|To reduce errors ion account billing||Percentage of account bills containing errors.
|Zero percent||Training of accounts and sales clerks|
The balance scoreboard excludes some of the performance measures due to various reasons. The first reason for exclusion of some performance measures is because the performance can not be used to solve the problem that the company is currently facing. The company currently is facing two major problems that include problems with payment of bills and unsold stocks. These measures cannot be solved through the use of performance measures such as total profit, profit per employee and quality of food among others. An effective balance scoreboard should be able to address specific needs of an organization hence the measures included in the balance scoreboard are meant to address specific needs of the company.
Some of the measures are not included in the balance scoreboard since they are not specific and measurable. Balance scoreboard should include measurements that can be easily measured in quantitative terms and also should be specific. An example of measurement that is not quantitative in nature is the quality of food. This measure cannot be included in the balance scoreboard since it is difficult for individual to measure the quality of food in quantitative terms. Measurement in balance scoreboard should be easily measured using appropriate units to allow for the determination of the outcome and progress of the company.
Alrafadi, Khalad, & Md-Yusuf, Mazila. “Comparison between financial ratios analysis and
balanced scorecard”. American Journal of Economics and Business Administration, 3(4) (2011), 618-622.
Bezdrob, Muamer., & Car, Mirha .”Performance measurement model – developing and testing a
measurement model based on the simplified balanced scorecard method”. Zagreb International Review of Economics & Business, 15(3) (2012), 79-98.
Dévényi, Márta., & Somogyvári, Márta. “OMEGA FILMS LTD: A CASE STUDY IN
NEGOTIATION”. International Journal of Conflict Management, 13(4) (2002), 341-354.
Elahee, Mohammad & Brooks, Charles. “Trust and negotiation tactics: Perceptions about
business-to-business negotiations in mexico”. The Journal of Business & Industrial Marketing, 19(6) (2004), 397-404.
Hanselmann,Jacob . “Success in negotiation”. Business Credit, 103(8) (2001), 60-61
Ormanidhi, Orges., & Stringa, Omer.” Porter’s model of generic competitive strategies”.
Business Economics, 43(3) (2008), 55-64.
Sharma, Ashu.” Implementing balance scorecard for performance measurement”. IUP Journal of
Business Strategy, 6(1) (2009), 7-16
Shivaswamy, Melkote., Hoban,James & Matsumoto, Keishiro. “A behavioral analysis of
financial ratios”. The Mid – Atlantic Journal of Business, 29(1) (1993), 7
Simoneaux, Sarah, & Stroud, Chris. “BUSINESS BEST PRACTICES: SWOT analysis: The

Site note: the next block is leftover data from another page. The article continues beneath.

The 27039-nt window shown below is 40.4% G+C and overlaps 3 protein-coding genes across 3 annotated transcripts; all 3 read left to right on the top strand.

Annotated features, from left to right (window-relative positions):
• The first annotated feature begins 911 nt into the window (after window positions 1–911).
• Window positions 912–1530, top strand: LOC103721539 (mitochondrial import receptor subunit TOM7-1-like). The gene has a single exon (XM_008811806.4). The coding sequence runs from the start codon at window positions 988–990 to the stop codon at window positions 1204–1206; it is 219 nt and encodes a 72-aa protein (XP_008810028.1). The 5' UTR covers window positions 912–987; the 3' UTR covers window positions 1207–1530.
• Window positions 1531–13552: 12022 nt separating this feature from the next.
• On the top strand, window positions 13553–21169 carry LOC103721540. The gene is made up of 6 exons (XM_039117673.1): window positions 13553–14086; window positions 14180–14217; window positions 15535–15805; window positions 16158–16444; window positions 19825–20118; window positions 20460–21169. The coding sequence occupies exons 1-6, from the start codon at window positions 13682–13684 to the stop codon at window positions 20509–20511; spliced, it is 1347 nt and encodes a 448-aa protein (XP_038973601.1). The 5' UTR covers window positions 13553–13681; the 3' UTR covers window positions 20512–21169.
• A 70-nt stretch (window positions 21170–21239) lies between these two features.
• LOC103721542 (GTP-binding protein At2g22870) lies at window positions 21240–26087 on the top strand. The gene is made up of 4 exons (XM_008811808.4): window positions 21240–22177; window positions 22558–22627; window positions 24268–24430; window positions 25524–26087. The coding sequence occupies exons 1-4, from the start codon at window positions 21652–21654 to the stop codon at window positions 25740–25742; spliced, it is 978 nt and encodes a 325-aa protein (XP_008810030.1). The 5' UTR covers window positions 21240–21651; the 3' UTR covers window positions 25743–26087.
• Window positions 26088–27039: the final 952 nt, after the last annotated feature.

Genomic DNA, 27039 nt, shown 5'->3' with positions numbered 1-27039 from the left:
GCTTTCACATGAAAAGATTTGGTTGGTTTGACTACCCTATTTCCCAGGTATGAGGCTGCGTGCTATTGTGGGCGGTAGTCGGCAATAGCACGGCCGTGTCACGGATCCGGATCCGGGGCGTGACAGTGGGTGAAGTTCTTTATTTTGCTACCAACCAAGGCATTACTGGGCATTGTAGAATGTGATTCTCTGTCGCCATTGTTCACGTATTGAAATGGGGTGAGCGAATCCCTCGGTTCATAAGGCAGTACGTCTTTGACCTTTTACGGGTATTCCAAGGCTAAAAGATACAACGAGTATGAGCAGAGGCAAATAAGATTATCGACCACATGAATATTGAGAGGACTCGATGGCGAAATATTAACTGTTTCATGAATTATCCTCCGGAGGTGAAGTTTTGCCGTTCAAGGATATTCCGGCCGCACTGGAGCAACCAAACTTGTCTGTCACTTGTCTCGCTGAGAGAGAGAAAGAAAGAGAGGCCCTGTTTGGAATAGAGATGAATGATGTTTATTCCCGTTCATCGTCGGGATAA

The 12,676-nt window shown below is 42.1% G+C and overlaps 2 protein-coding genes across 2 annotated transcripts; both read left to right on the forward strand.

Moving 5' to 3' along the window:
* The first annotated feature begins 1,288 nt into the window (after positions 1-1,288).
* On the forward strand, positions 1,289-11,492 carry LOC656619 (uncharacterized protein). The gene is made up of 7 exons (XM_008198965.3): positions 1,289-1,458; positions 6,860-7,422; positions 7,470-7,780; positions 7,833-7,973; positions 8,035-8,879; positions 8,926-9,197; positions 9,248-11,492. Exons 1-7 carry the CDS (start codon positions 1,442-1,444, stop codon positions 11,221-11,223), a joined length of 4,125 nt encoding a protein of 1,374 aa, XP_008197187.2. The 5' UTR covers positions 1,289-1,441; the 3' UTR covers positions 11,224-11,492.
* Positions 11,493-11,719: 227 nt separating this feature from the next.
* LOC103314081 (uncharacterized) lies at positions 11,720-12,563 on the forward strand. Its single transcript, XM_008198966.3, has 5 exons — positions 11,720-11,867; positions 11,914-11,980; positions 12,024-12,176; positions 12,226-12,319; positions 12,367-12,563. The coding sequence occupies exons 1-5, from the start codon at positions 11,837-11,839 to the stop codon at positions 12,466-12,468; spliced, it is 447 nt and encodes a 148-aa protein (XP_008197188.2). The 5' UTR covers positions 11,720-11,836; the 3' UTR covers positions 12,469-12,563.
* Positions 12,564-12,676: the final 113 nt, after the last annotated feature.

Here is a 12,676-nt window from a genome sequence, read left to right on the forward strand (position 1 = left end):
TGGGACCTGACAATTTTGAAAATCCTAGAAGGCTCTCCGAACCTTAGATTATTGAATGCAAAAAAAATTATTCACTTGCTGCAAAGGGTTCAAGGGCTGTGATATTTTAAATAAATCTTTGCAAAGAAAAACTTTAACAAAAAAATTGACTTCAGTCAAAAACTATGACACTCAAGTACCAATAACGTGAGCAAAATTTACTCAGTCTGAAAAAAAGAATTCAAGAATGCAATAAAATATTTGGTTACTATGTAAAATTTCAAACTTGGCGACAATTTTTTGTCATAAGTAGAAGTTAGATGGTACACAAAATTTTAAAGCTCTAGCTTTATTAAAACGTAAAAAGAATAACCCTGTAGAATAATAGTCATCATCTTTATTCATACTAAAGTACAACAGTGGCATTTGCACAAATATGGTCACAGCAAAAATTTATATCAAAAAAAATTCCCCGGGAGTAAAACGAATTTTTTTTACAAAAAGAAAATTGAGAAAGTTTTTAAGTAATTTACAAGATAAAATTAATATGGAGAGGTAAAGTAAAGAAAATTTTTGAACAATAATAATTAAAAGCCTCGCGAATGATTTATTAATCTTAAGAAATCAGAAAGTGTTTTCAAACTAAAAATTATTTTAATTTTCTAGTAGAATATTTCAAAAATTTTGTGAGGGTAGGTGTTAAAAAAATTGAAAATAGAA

annual check-up for a business”. Journal of Pension Benefits, 18(3) (2011), 75-78
Vandervelde, Scott, Chen, Yining & Leitch, Robert. “Auditors’ cross-sectional and temporal
analysis of account relations in identifying financial statement misstatements”. Auditing, 27(2) (2008), 79-107
 Orges Ormanidhi, & Omer. “ Stringa. Porter’s model of generic competitive strategies”. Business Economics, 43(3) (2008), 55-64.
 Sarah, Simoneaux & Chris Stroud. “BUSINESS BEST PRACTICES: SWOT analysis: The annual check-up for a business”. Journal of Pension Benefits, 18(3) (2011), 75-78
 Khalad, Alrafadi &, Mazila Md-Yusuf. “Comparison between financial ratios analysis and balanced scorecard”. American Journal of Economics and Business Administration, 3(4) (2011), 618-622
 Melkote Shivaswamy, James Hoban & Keishiro Matsumoto. “A behavioral analysis of financial ratios” The Mid – Atlantic Journal of Business, 29(1) (1993)., 7
 Scott, Vandervelde, Yining Chen, & Robert Leitch. “Auditors’ cross-sectional and temporal analysis of account relations in identifying financial statement misstatements”. Auditing, 27(2) (2008), 79-10
 Mohammad Elahee & Charles Brooks. “Trust and negotiation tactics: Perceptions about business-to-business negotiations in mexico”. The Journal of Business & Industrial Marketing, 19(6) (2004), 397-404.
 Jacob Hanselmann . “Success in negotiation”. Business Credit, 103(8) (2001), 60-61
 Márta Dévényi & Márta Somogyvári. “OMEGA FILMS LTD: A CASE STUDY IN NEGOTIATION”. International Journal of Conflict Management, 13(4) (2002), 341-354.
 Ashu Sharma.” Implementing balance scorecard for performance measurement”. IUP Journal of Business Strategy, 6(1) (2009), 7-16
 Muamer Bezdrob, & Mirha Car .”Performance measurement model – developing and testing a measurement model based on the simplified balanced scorecard method”. Zagreb International Review of Economics & Business, 15(3) (2012), 79-98